From here on the third floor I can tell he’s dead.
No neck bends like that
and keeps the head alive.
No leg twists like that
and doesn’t make a live one scream.
Was half asleep when it came –
the tornado of wheels and engine
into the corner, then the thud and
the almost-slowing of the car
before it sped up again and rolled through.
Now the street’s a carnival of red and blue
with the roused crowd uneasy on the sidewalks
and in the windows. Cops asking, did anyone
see anything, and no we didn’t.
It was a metal song, not a movie, from here,
and not the first time we’ve heard it. Mostly
we’re a peaceful people but sometimes we get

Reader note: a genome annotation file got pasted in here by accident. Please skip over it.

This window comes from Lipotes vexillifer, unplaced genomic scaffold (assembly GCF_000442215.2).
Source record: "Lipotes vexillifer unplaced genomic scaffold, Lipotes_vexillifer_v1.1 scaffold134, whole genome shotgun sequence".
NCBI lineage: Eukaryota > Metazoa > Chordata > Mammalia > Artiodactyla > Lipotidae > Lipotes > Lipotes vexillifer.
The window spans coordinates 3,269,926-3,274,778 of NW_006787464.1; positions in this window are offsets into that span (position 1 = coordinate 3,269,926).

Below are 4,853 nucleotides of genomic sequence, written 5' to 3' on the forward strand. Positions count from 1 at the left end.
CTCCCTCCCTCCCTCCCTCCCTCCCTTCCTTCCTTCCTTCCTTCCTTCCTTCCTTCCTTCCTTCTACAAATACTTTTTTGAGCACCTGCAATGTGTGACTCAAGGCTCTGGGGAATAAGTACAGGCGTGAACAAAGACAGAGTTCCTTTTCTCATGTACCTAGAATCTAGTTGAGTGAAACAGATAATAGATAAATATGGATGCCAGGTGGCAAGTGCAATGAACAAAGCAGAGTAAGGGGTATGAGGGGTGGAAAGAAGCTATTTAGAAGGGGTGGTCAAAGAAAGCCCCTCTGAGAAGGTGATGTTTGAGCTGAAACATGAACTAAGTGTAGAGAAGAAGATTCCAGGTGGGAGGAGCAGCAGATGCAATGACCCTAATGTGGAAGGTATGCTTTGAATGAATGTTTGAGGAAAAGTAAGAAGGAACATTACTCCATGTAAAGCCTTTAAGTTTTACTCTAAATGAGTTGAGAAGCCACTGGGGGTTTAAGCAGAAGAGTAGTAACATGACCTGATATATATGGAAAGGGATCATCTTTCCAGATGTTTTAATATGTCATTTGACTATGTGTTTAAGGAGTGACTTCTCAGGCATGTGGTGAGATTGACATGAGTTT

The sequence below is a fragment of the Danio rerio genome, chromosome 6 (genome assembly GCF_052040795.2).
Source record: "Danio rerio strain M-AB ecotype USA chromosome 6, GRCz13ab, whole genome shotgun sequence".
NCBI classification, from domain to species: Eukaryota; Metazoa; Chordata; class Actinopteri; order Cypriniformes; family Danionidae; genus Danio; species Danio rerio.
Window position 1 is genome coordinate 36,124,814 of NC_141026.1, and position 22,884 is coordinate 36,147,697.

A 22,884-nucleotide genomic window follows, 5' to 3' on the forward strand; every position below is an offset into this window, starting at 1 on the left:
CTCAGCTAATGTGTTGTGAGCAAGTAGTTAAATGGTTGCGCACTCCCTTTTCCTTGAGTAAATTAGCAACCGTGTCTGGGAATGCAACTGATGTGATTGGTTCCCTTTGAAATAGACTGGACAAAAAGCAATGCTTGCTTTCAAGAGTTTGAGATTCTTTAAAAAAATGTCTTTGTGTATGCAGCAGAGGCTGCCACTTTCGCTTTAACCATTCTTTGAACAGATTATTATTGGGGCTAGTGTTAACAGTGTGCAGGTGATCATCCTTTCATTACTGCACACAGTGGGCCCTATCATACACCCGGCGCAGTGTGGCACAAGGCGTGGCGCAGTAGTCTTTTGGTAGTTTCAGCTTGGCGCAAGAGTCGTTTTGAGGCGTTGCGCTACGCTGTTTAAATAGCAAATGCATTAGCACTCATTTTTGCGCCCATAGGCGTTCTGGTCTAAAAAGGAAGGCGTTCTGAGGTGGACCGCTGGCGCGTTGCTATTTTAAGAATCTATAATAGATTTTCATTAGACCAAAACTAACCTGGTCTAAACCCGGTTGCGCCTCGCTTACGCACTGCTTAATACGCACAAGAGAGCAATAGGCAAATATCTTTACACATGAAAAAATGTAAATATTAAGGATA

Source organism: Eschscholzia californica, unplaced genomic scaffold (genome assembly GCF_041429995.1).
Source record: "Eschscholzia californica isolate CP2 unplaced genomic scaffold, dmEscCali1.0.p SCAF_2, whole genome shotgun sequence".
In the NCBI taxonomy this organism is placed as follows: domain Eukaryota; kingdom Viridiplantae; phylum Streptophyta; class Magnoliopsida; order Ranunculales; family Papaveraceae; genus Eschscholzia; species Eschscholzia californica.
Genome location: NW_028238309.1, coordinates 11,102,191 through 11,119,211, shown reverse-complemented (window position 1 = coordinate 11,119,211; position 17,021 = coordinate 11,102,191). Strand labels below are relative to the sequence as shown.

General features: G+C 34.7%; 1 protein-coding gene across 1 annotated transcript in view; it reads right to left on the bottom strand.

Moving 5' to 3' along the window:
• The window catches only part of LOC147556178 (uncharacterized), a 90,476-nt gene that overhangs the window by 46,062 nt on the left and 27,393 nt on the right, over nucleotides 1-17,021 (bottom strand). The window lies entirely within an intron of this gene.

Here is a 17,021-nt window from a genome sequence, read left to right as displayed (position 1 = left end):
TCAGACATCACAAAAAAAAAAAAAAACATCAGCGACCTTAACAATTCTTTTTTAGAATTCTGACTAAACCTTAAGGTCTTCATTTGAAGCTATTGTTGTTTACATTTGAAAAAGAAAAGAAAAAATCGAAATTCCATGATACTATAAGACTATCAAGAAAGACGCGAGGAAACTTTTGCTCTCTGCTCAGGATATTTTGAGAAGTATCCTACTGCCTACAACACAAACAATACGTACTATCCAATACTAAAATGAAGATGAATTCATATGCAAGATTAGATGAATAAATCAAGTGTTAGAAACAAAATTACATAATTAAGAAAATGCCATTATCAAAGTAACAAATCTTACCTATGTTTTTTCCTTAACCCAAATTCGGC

ignorant and loud and fatal. When that happens
we’re usually too late to the window to see it go down.
You’d think the cops would know this by now
but still they ask and poke and hope
that one of us might speak up. And if we could
we might, or I might, or I would. But I was late
to the window. I try not to watch the neighbors
live and die — affording them the same courtesy
I hope they offer me if I’m the guy whose life
derails into alcohol or drugs, into just plain
screwy screaming one night, into walking out into traffic
praying someone else is as screwy as me
and will do the job I won’t with two wheels, four wheels,
or a gun. Keep the other guy’s name out of it
if it’s ever me out there lying bent on the street.
If it’s ever me it was a long time coming, not
the accidental work of a moment. It will be
what was meant to be. Don’t breathe a word to anyone.